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Study shows there is still a long way to go on trial diversity –

It’s no revelation that the pharma industry has often fallen short when it comes to making sure its clinical trial populations include representation of racial and ethnic minorities, but a new study aims to provide the metrics to do better.

Bioethics International has developed a benchmarking tool for “fair inclusion” in clinical trials, drawing on pivotal trials submitted to the FDA in support of 59 new cancer therapeutics – submitted by 25 sponsors – that were approved by the regulator between 2012 and 2017.

The aim is to identify those companies that are performing well on making sure trials include women, older adults, and racial and ethnic minorities, which is necessary to make sure that the outcomes of studies reflect the safety and efficacy that will be seen when therapies are used in the real world.

Bioethics developed quality measures for fair inclusion and diversity in clinical research, based on transparency and representation, which when applied to the data set found a handful of sponsors performing well, with the majority having “substantial room for improvement.”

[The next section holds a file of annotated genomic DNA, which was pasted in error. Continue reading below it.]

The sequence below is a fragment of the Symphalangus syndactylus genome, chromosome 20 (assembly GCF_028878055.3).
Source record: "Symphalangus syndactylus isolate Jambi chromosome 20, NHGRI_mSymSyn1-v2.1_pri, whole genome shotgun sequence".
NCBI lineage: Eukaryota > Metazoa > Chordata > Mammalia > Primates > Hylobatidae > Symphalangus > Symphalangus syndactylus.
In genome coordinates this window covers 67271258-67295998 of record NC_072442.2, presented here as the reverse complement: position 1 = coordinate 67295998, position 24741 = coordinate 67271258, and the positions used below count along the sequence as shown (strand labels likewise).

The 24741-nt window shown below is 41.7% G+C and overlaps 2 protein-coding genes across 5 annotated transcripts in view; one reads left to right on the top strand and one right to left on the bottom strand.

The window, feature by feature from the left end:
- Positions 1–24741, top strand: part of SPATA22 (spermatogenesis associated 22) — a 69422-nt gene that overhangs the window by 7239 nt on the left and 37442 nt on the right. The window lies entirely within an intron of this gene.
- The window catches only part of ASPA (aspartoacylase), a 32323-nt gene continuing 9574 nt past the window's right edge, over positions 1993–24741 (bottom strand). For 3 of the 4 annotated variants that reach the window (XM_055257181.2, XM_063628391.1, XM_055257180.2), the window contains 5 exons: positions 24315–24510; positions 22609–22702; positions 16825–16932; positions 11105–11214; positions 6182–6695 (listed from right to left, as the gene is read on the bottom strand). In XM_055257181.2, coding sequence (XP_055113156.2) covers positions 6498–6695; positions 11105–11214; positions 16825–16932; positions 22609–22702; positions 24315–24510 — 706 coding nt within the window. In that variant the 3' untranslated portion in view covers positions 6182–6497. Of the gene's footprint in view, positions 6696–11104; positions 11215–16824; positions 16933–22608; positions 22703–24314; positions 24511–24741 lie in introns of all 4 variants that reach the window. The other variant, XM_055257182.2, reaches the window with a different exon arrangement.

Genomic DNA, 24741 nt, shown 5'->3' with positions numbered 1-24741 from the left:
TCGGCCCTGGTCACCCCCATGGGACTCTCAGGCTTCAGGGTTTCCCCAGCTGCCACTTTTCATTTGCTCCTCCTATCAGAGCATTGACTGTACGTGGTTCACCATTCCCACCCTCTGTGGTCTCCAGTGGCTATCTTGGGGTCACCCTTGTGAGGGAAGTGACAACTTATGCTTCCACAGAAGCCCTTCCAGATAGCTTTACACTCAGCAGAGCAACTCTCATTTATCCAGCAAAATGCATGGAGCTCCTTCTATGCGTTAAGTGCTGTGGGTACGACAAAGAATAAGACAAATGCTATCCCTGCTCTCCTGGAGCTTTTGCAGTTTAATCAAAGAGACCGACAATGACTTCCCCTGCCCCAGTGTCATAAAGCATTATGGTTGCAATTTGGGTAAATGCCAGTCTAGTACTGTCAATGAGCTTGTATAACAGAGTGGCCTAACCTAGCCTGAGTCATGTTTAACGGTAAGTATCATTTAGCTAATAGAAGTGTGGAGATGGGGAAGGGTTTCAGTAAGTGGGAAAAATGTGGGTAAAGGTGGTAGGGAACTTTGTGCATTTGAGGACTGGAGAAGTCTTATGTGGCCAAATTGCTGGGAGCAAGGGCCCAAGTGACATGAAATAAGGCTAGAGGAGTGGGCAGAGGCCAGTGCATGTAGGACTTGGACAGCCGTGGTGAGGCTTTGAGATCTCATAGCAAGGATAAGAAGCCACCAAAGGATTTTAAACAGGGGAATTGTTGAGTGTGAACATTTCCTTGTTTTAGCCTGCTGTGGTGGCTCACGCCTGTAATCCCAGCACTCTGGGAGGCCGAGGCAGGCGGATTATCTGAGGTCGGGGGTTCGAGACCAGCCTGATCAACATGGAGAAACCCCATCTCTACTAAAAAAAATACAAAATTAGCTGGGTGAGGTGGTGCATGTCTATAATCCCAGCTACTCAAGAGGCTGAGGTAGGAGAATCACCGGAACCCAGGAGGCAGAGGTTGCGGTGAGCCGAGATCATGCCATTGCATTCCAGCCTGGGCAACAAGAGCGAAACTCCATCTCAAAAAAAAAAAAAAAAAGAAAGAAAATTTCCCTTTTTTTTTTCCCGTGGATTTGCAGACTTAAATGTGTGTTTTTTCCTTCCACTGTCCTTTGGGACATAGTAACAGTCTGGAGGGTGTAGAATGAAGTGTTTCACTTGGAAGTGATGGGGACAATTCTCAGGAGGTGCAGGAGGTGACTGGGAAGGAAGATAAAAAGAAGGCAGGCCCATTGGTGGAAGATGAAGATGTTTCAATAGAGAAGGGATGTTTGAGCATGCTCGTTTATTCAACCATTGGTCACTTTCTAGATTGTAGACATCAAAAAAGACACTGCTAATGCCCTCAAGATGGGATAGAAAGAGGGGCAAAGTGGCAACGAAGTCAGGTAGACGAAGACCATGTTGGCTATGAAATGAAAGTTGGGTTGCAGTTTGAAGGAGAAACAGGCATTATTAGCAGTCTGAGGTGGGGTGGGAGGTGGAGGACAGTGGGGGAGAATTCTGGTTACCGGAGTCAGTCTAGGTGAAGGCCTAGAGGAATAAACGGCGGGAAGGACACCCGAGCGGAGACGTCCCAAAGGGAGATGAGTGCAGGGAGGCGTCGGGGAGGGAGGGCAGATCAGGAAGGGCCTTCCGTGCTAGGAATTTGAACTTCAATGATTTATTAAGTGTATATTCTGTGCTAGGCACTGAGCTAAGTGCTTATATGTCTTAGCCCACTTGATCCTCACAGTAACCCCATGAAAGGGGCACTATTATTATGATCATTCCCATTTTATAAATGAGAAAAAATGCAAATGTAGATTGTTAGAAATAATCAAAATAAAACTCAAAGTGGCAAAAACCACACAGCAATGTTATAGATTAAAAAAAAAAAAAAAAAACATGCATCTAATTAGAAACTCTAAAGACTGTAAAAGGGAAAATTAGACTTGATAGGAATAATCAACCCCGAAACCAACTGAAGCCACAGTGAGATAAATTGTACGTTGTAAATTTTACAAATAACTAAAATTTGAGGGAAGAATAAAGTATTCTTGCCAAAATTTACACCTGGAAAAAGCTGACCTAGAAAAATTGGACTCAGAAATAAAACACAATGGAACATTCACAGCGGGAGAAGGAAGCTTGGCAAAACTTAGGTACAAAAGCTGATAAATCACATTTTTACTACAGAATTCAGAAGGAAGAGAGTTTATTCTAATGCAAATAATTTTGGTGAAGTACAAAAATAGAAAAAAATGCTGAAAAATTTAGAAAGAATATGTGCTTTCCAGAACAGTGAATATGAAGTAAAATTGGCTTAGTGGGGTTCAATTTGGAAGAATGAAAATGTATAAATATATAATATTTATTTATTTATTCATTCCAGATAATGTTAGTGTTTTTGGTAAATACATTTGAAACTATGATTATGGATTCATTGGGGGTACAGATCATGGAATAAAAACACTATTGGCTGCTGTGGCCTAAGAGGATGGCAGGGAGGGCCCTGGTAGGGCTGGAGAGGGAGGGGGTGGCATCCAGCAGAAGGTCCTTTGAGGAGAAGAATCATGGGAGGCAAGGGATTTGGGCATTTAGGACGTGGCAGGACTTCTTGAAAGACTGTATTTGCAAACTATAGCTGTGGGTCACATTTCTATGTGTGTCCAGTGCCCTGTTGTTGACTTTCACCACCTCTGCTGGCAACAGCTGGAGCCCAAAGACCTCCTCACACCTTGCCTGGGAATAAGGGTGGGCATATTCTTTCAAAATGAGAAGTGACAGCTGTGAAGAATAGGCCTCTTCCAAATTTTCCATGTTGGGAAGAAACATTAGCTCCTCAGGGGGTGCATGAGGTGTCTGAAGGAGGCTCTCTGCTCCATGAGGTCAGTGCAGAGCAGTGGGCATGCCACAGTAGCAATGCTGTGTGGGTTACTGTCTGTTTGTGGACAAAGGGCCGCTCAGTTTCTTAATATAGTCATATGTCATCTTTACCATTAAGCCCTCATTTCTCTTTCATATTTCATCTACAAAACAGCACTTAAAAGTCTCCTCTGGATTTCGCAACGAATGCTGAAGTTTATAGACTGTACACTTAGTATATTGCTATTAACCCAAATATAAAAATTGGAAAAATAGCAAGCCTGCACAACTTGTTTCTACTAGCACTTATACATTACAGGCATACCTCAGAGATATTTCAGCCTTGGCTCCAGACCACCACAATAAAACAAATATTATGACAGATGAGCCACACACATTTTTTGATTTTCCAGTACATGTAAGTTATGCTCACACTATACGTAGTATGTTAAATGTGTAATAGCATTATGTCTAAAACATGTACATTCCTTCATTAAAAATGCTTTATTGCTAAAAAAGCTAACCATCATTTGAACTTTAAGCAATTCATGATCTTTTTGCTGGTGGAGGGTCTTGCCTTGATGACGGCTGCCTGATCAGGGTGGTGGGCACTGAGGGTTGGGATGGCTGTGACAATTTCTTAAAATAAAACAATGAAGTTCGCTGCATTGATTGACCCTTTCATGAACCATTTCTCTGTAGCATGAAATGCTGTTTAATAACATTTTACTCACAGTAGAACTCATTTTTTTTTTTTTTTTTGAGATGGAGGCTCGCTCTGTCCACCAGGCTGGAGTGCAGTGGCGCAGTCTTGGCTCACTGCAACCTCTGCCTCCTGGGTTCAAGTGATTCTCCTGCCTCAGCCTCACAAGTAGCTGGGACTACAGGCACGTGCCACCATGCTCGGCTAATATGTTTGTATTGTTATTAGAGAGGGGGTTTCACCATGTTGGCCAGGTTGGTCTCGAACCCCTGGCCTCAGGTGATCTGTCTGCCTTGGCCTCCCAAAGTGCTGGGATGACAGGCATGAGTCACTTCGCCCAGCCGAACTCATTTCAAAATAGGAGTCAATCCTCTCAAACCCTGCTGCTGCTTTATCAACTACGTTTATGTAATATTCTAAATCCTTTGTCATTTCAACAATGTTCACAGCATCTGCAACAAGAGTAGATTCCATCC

On the plus side, all 25 sponsors recorded demographic data on sex, age, race and ethnicity. Women were adequately represented in more than half of the studies (56%), but less than a quarter (24%) hit the mark on older adults, and just 16% for minority groups.

Looking at the data in another way, 80% of products’ pivotal trials fairly included women, 24% older adults, and 5% racial and ethnic minorities.

One of the 25 ranked companies – United Therapeutics – achieved a maximum fair inclusion score of 100, while seven companies – Puma Biotechnology, Sanofi, Takeda Pharmaceutical Company, Amgen, Bristol-Myers Squibb, Eli Lilly, and Merck KGaA – scored in the top quartile, earning a ‘gold’ score.

All the sponsor companies scored more than 50 on the scale, with Spectrum Pharma, Bayer, and Exelixis scoring lowest at 60 or less.

Bioethics is keen to emphasise that the aim of the metric is to highlight those companies that are doing well on transparency and representation so that others can learn from them, according to the organisation’s founder Jennifer Miller.

“Clinical trials supporting FDA approval of new medicines are often tested on patients who are younger, healthier and more likely to identify as white and male than the patients who use new therapies,” she said.

“Despite decades-long policy efforts to improve the inclusion of women, older adults and racial and ethnic minorities, disparities persist,” she added, noting that the use of fair inclusion scores is intended to “drive positive changes to industry practices.”

The work on the new metric is published in the journal BMJ Medicine.

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